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I want to use object's field's value while creating another object using literal notation:

var T = {
 fieldName : 'testField'
};
/*
// Doesn't work.
var test = {
 T.fieldName : 'value'
};
*/
// Does work.
var test = [];
test[T.fieldName] = 'value';
alert(test.testField);          // test

But it doesn't work.
Is there a way to solve this issue or using square brackets is the only way out?

Upd.: Removed non-working code.

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2  
You haven't tried to run the code you posted, have you? –  thorn Dec 21 '09 at 11:12
    
Oops, it somehow seemed to work for me. Removed wrong code. –  Li0liQ Dec 21 '09 at 11:23

3 Answers 3

up vote 2 down vote accepted
var T = {
 fieldName : 'testField'
};
var dummy = T.fieldName;        // dummy variable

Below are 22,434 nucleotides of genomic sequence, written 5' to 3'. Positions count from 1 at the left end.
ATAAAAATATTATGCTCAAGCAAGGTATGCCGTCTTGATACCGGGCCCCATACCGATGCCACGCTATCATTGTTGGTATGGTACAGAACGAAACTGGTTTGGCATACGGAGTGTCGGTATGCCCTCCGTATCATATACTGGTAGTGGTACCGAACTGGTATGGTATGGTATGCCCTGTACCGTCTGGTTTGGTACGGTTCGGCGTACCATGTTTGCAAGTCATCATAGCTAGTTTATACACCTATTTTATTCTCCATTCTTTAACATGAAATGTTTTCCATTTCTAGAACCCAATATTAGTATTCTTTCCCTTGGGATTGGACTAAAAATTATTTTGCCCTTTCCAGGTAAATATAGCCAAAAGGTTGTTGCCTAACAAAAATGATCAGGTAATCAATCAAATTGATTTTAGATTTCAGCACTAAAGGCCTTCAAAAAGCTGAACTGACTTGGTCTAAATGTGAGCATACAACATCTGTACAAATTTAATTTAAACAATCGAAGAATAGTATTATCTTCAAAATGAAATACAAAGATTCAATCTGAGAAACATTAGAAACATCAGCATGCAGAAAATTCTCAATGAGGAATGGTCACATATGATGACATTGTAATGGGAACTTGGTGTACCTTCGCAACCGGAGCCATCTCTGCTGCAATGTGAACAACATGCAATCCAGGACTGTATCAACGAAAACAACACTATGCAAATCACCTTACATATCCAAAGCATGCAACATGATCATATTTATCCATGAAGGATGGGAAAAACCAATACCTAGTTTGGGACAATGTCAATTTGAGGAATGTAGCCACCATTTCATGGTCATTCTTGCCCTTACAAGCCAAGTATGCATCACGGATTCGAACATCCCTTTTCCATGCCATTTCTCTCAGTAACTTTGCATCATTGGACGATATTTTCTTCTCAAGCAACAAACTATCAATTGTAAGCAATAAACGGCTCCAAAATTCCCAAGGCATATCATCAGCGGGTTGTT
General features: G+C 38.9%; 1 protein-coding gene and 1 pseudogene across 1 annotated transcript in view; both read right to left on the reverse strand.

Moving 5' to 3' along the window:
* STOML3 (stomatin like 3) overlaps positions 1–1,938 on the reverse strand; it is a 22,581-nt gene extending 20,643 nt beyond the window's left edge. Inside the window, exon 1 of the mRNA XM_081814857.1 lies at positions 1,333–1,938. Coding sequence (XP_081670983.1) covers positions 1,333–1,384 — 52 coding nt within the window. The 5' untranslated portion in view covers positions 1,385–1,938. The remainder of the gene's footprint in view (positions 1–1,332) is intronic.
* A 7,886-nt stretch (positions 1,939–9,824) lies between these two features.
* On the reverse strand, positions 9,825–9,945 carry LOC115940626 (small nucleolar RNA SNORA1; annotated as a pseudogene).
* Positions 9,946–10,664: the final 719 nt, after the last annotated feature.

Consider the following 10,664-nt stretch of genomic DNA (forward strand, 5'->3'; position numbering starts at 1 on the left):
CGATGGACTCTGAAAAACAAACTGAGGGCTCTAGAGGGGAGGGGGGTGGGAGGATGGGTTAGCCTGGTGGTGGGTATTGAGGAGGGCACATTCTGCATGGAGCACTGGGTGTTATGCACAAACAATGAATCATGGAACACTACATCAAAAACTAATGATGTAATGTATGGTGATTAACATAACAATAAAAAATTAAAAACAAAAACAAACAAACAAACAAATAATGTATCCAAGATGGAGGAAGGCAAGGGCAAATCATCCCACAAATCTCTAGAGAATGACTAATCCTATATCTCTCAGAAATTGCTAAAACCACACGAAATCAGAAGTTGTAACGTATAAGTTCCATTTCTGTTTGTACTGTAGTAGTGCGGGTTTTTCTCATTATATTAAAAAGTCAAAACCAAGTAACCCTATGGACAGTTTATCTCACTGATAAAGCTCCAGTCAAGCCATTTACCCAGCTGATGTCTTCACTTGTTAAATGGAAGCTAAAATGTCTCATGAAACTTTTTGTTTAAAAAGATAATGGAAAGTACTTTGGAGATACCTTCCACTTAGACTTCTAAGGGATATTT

var test = {
 dummy : 'value'
};
alert(test.testField);          // test

That should not work. The value 'value' will be stored in test.dummy, not test.testField. The way to do it would be:

var T = {
 fieldName : 'testField'
};
// Does work.
var test = {};
test[T.fieldName] = 'value';
alert(test.testField);          // alerts "value"

Which is what you already have

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It somehow seemed to work for me :). Tested and removed it from the question as wrong code. –  Li0liQ Dec 21 '09 at 11:27

Your "test" variable is Array, not Object.

You should create "test" like "= {}" instead of "= []".

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One possible way is.

var T={
	testField : 'testField'
};

     eval ('var test = {' + T.testField + ':' +  value + '}');

And you make this generic, something like this

function MakeVar(varName,fieldToUse,valueToPass)
{
      var res = 'var ' +varName+ '= {' + T.testField + ':' +  value + '}'
     eval(res);
}

var T={
	testField : 'testField'
};


     MakeVar('test',T.testField,'value');
     var outt=test.testField;

Hope this helps

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